5) Is ISO 9000 Involved?
The new release of BS7799 Part 2 has been 'harmonized' with other management standards such as ISO 14001 and ISO 9001. This latest released was issued on Sept 5th 2002 and is available from both of the sources described in Section 2 of this newsletter.

6) How Global is It?
It is indeed a global standard. Quite apart from sales of the standard itself, certification is equally widespread, with certificates being issued in many countries. Amongst these are: Australia, China, Japan, Italy, Egypt, Holland, Norway, Korea, United States, United Kingdom, Germany, Hong Kong, Sweden, UAE, India and many others.

In today's business environment, it is almost obligatory for companies to be easily accessible via e-mail communication. However, our familiarity with this method of communication and the speed with which we can both send and receive messages means that it is all too easy to be caught off guard by e-mails containing destructive viruses.

A recent survey by anti-virus specialists MessageLabs indicated that although the use of e-mail continues to flourish and there is an increased awareness of the possibility of virus attacks, it is still not being matched by a proportional rise in effective virus protection.

We therefore offer the following guidelines, which stress the need for an adequate information security policy, not only in terms of maintaining up-to-date virus protection, but also ensuring that staff remain constantly vigilant in their use of e-mail:
Purchase suitable anti-virus software from a well-established vendor, ensuring that the license is sufficient for all your organization's computers, including laptops. For optimum deployment, install on both servers and workstations.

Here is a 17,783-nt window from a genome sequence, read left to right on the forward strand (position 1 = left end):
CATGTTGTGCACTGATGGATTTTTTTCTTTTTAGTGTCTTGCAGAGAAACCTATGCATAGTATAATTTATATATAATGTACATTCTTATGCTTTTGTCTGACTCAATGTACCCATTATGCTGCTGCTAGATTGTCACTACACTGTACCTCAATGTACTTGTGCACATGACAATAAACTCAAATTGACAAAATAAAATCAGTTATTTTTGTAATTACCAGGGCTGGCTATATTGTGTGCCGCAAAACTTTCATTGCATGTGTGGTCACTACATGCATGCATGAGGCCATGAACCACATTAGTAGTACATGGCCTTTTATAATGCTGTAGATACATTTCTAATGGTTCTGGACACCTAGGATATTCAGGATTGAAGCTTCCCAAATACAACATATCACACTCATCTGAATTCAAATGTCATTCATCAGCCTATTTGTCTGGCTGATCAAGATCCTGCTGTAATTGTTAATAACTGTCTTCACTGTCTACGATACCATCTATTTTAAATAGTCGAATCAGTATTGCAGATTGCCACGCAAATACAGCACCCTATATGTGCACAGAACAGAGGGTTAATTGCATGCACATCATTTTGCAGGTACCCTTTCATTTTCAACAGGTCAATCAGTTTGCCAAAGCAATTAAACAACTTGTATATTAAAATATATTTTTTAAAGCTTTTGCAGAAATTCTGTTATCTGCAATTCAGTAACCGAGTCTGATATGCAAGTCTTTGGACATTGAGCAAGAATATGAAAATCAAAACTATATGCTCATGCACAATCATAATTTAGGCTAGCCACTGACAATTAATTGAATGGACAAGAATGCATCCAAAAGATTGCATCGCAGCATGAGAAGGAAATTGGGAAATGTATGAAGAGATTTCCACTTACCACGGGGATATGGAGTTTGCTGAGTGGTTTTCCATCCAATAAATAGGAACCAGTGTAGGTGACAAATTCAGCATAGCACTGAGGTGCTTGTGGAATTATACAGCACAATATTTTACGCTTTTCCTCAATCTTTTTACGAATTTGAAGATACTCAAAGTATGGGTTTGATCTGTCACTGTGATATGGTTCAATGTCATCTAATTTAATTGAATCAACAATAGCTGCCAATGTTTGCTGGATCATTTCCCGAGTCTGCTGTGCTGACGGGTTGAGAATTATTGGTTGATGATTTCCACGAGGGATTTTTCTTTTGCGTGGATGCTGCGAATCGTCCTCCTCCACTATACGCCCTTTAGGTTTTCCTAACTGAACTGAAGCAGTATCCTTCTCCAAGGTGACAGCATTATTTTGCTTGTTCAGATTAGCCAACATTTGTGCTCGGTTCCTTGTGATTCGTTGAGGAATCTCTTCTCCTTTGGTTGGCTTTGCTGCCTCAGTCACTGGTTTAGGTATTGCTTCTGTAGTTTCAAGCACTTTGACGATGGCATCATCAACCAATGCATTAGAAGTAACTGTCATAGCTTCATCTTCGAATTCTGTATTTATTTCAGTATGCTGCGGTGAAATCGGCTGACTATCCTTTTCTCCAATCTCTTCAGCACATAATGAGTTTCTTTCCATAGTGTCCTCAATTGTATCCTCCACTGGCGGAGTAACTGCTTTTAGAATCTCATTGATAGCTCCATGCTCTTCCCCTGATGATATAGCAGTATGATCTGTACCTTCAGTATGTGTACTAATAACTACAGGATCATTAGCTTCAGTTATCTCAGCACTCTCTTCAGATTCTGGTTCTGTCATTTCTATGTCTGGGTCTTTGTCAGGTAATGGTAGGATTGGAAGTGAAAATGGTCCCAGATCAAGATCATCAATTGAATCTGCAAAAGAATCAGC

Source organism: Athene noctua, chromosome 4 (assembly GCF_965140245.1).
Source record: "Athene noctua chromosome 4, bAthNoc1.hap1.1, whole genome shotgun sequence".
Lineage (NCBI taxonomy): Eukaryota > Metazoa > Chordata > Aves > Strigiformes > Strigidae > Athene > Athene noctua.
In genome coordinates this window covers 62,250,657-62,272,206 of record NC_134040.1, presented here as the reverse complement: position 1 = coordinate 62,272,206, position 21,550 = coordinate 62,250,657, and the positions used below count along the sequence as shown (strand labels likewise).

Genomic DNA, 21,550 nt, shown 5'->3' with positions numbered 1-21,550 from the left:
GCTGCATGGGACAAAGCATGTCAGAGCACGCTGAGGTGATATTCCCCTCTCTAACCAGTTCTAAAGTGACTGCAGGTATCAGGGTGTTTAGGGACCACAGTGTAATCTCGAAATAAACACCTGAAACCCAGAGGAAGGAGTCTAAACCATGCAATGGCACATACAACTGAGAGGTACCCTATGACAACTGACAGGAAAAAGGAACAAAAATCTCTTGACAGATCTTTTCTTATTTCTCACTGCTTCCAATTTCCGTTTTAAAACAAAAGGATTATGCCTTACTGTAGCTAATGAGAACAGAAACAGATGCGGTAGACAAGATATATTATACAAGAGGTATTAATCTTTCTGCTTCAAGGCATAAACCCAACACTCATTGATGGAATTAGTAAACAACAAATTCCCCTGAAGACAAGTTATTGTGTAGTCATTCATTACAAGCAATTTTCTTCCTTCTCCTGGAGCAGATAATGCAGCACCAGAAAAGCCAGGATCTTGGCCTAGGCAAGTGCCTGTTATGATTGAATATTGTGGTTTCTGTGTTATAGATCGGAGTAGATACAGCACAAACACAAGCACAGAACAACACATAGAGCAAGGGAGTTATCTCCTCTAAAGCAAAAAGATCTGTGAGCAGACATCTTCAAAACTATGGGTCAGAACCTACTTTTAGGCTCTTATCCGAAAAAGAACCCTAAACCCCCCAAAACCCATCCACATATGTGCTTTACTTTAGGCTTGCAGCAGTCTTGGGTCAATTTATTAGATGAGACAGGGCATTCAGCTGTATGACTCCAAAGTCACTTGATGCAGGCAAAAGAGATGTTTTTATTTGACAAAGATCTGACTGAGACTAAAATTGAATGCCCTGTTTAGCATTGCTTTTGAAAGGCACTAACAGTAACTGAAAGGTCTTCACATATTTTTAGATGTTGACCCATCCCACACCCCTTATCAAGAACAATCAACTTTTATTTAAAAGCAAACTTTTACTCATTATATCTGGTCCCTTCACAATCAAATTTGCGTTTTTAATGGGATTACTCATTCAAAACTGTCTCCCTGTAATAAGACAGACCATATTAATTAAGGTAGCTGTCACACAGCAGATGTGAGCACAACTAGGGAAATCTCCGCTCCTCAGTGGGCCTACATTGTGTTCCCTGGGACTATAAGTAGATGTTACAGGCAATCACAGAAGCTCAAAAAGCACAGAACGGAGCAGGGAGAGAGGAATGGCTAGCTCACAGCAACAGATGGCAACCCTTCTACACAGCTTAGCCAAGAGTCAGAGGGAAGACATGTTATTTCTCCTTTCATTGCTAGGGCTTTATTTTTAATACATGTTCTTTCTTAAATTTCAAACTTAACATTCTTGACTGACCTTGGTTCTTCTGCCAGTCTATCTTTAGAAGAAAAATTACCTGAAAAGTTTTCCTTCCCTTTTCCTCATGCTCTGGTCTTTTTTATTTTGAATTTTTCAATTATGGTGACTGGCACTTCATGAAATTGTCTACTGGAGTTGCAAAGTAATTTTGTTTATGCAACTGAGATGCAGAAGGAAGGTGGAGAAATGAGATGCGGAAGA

Ensure that your anti-virus protection is updated regularly, preferably on a weekly basis, or possibly even a daily basis for critical systems. Updates can usually be downloaded from your chosen supplier via the Internet.
Staff awareness of Information Security issues can fade unless continually reinforced. Ensure that all staff, whether permanent or temporary, are fully aware of the risks involved in opening unsolicited e-mails, and provide regular, on-going Information Security awareness training/messages to reinforce key messages.
If you do not have an Information Security Officer, consider appointing a a person to take responsibility for Virus Control, and to ensure that if a virus incident should occur, it is rapidly dealt with to minimize any impact.
Assess the e-mail security awareness of all new staff, and provide any necessary induction training before they are given access to systems.

Useful Resources:
RUsecure Information Security Policies:
E-Aware Email Security Awareness:

The advent of ISO17799 has had a dramatic impact on the way consultancy firms offer their security services. Not only is it a benchmark for security itself, but from a deliverable point of view it can provide a benchmark on the quality of the security service actually delivered.... simply by virtue of the fact that something measurable IS delivered. The latter of course could be a compliance level against the standard, or perhaps certification.